And while Clinton was not amiss to helping out his pals and cronies he at least was sensible enough to do it discreetly. It did not become the focus of his administration. Instead he became one of these rare presidents who truly did his best for the country. He schmoozed, he backslapped, he persuaded, and he occasionally lectured but he got most of what he wanted. Under Bill Clinton the country moved from record deficits to record surpluses. He paid down the National Debt, the first president to do so in more than a generation. In eight years 23 million jobs were created. During his term we had the fastest and longest sustained growth in the economy in three decades. Family incomes reached record highs. He brought unemployment down to the lowest level seen in 30 years. But the economy was only the start.

He changed the welfare laws to keep able-bodied people from staying forever on the public dole. He protected nearly sixty million acres of forests from logging and put in place the most stringent air pollution standards in the nation’s history. He expanded Hope Scholarships and created Lifetime Learning Tax Credits. He made it possible for people to care for a sick relative and not lose their jobs. He reformed Medicare, signed the Brady Bill and reduced the share of federal spending as a percent of the economy to its lowest point since 1966. He was instrumental in both the Middle East and the Northern Ireland peace processes.

It’s a wonder that the Republicans could hate the guy so much. I think a lot of their hatred was because he was a damned effective president. As much as they loathed his weasel-like behavior they hated more he was so darned good at what he did. Even in the middle of some of his worst personal struggles he still did the nation’s business adroitly. While impeachment hearings were going forward he was not so distracted that he could not respond to terrorist attacks in Africa.

Despite his impeachment Clinton left a country markedly better and wealthier than when he had come into office. Where many talked results Clinton delivered results year after year. His track record is remarkable and probably unequaled since Franklin Roosevelt. It may well be that some of his success can be credited to others. Perhaps some of the economic growth can be attributed to our zealous Federal Reserve or the end of the Cold War. But only a partisan fool would deny him the vast majority of the credit. It was not just luck. He succeeded because he was relentless and utterly focused. If he could not get to his goal by one path he simply tried another path until he succeeded. His failures were large but they were few. His successes were voluminous.

I’d take him back as my president even if he had orgies in the Oval Office every night. At least I’d know that someone who could consider all sides of the issue and make an intelligent choice for the country was the president again. In these troubled times I would sleep a lot easier.

Are the United States a bad investment?

Back in February I wrote that the United States would be in a heck of a fix if foreign creditors decided to stop loaning us money. Now there is convincing evidence that foreigners are starting to see United States government bonds as chancy investments and U.S. stocks as poor investments.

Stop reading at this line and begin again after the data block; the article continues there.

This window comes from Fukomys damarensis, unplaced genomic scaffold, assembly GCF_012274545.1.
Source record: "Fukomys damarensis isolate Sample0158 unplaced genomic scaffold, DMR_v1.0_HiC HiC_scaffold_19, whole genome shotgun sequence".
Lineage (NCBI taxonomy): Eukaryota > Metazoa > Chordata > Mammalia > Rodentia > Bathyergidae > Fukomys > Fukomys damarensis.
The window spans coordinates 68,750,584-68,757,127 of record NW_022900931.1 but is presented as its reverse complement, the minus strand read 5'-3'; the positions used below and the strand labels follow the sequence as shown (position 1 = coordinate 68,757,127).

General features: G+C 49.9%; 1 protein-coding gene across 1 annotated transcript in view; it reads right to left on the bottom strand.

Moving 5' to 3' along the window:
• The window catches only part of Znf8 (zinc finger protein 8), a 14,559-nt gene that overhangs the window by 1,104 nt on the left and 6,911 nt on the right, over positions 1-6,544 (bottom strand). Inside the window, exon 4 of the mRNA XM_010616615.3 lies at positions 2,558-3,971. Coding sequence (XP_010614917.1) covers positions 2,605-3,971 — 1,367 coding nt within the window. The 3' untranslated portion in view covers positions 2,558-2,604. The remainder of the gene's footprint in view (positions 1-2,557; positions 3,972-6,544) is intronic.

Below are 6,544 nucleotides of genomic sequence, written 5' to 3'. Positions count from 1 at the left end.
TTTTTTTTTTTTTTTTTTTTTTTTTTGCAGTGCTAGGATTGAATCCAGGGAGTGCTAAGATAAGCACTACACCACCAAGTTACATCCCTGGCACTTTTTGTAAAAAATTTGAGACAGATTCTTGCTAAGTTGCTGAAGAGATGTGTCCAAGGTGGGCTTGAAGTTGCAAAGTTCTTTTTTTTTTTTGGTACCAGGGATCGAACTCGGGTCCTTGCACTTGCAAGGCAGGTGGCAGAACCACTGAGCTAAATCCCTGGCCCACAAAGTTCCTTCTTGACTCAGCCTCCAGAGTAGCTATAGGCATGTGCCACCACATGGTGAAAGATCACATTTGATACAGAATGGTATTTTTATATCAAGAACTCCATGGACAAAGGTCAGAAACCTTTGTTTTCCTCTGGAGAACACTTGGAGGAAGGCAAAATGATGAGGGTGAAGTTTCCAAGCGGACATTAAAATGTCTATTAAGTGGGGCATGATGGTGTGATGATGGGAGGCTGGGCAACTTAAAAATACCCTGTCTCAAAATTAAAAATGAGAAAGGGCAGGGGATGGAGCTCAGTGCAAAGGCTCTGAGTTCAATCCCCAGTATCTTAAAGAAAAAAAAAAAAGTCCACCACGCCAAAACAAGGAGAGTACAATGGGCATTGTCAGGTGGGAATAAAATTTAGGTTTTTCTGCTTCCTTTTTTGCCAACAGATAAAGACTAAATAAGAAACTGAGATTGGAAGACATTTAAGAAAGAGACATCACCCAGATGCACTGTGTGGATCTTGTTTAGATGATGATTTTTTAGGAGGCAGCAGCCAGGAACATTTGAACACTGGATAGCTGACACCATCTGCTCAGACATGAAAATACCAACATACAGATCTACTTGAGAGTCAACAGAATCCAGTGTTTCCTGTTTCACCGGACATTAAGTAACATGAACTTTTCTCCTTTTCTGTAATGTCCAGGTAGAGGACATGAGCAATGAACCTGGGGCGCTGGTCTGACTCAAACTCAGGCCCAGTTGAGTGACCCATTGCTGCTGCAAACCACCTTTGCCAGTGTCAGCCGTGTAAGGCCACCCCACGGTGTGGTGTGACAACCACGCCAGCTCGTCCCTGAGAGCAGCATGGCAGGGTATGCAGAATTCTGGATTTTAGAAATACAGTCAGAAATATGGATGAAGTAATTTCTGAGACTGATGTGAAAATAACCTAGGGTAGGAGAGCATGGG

Today’s Washington Post has an article titled Bearish on Uncle Sam. If it is not alarming it should at least be ringing a few bells. For example the article notes that a September 9th auction for $9B in long term U.S. Treasury Bonds failed to attract any international investors.

In addition U.S. stocks in general are looking a lot less attractive to foreigners. The Post reports that stock purchases by foreigners are down from $9.7 billion in July to $2.1 billion in August. Looking at just who owns our foreign debt should be sobering too. Since 2000 for example the undemocratic and totalitarian Chinese government has purchased $172B of our debt. But lately it has been finding more attractive places to invest its money, including many projects inside China. If one were to look at the United States Government as just another company, increasingly its stockholders are foreigners. The current total federal debt is about $7.4 trillion dollars. Of that “intragovernmental holdings” (the Treasury’s words for our debt held by foreigners) was about $3.1 trillion dollars. In other words foreigners own about 42% of the federal debt. In 1997 foreigners owned about 30% of the federal debt.

In the short term it is unlikely that foreigners will stop investing in the United States. But foreigners may well demand higher interest rates because they may see us as a country unable to live within its means. With federal deficits currently over $1B a day the cost of our borrowing money at all levels in the United States could rise markedly. In the longer term this trend is very bad news. If our country is perceived as living indefinitely off the future it may be perceived as a junk bond country. If the flow of overseas capital stops the government will still probably find the money to finance government. It will do so by offering higher and higher interest rates. And this will mean the capital needed by businesses for expansion will either dry up or also become a lot more costly. And that in turn will mean that inflation will no longer be a mild problem but a severe problem. Inflation will drive an economic downturn that will put people out of work and could slide us into a recession or worse.

The United States is skating on fairly thin financial ice. But except for us fiscal conservatives no one seems to notice nor care. They think, “It can’t happen here. We won’t be another Argentina.” Oh but it can happen here. If our levels of deficit spending continue into the stratosphere and our insatiable desire for cheap foreign goods continues at its current insane levels then the day of reckoning is much closer than it appears. What is needed is some good old-fashioned austerity and modest tax hikes. Leadership, in other words. Unfortunately I don’t see that sort of sober leadership happening regardless of who gets elected in two weeks. Both parties have sold to the public, almost as if it is a right, that we can have our cake and eat it too. Even Kerry is promising more tax cuts for the middle class, not less.

It appears we’d rather live in fantasyland. Most likely sometime in the next four years our day of reckoning will arrive sharply and painfully.